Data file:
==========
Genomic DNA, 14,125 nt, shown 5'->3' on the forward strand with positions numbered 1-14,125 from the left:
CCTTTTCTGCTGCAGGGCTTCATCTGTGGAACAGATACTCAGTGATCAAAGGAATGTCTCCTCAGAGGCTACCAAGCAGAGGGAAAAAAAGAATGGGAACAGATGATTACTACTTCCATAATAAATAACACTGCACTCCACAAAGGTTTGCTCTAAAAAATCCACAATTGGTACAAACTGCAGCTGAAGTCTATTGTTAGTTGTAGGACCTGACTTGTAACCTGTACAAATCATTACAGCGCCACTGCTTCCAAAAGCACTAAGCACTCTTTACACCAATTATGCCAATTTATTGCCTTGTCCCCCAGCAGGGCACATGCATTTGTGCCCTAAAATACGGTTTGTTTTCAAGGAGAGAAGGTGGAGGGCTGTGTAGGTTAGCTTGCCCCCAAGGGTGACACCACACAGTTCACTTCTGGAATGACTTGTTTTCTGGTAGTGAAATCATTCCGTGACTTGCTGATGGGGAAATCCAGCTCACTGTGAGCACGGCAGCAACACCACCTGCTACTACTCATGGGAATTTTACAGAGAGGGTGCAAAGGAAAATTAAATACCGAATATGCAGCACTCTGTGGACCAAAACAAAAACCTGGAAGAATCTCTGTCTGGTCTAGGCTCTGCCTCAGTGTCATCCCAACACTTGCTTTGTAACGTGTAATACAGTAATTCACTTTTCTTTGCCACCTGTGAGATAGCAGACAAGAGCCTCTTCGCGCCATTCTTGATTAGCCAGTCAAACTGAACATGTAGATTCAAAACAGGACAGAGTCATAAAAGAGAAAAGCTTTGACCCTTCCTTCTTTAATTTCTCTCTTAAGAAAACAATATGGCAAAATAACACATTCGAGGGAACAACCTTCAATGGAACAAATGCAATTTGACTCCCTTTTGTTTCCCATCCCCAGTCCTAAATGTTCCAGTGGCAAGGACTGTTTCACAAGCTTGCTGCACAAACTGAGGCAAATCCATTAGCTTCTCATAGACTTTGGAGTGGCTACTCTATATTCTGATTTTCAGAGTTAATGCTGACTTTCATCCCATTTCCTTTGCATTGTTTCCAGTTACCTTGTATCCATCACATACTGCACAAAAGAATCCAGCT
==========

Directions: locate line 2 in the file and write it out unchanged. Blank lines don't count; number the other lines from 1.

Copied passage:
CCTTTTCTGCTGCAGGGCTTCATCTGTGGAACAGATACTCAGTGATCAAAGGAATGTCTCCTCAGAGGCTACCAAGCAGAGGGAAAAAAAGAATGGGAACAGATGATTACTACTTCCATAATAAATAACACTGCACTCCACAAAGGTTTGCTCTAAAAAATCCACAATTGGTACAAACTGCAGCTGAAGTCTATTGTTAGTTGTAGGACCTGACTTGTAACCTGTACAAATCATTACAGCGCCACTGCTTCCAAAAGCACTAAGCACTCTTTACACCAATTATGCCAATTTATTGCCTTGTCCCCCAGCAGGGCACATGCATTTGTGCCCTAAAATACGGTTTGTTTTCAAGGAGAGAAGGTGGAGGGCTGTGTAGGTTAGCTTGCCCCCAAGGGTGACACCACACAGTTCACTTCTGGAATGACTTGTTTTCTGGTAGTGAAATCATTCCGTGACTTGCTGATGGGGAAATCCAGCTCACTGTGAGCACGGCAGCAACACCACCTGCTACTACTCATGGGAATTTTACAGAGAGGGTGCAAAGGAAAATTAAATACCGAATATGCAGCACTCTGTGGACCAAAACAAAAACCTGGAAGAATCTCTGTCTGGTCTAGGCTCTGCCTCAGTGTCATCCCAACACTTGCTTTGTAACGTGTAATACAGTAATTCACTTTTCTTTGCCACCTGTGAGATAGCAGACAAGAGCCTCTTCGCGCCATTCTTGATTAGCCAGTCAAACTGAACATGTAGATTCAAAACAGGACAGAGTCATAAAAGAGAAAAGCTTTGACCCTTCCTTCTTTAATTTCTCTCTTAAGAAAACAATATGGCAAAATAACACATTCGAGGGAACAACCTTCAATGGAACAAATGCAATTTGACTCCCTTTTGTTTCCCATCCCCAGTCCTAAATGTTCCAGTGGCAAGGACTGTTTCACAAGCTTGCTGCACAAACTGAGGCAAATCCATTAGCTTCTCATAGACTTTGGAGTGGCTACTCTATATTCTGATTTTCAGAGTTAATGCTGACTTTCATCCCATTTCCTTTGCATTGTTTCCAGTTACCTTGTATCCATCACATACTGCACAAAAGAATCCAGCT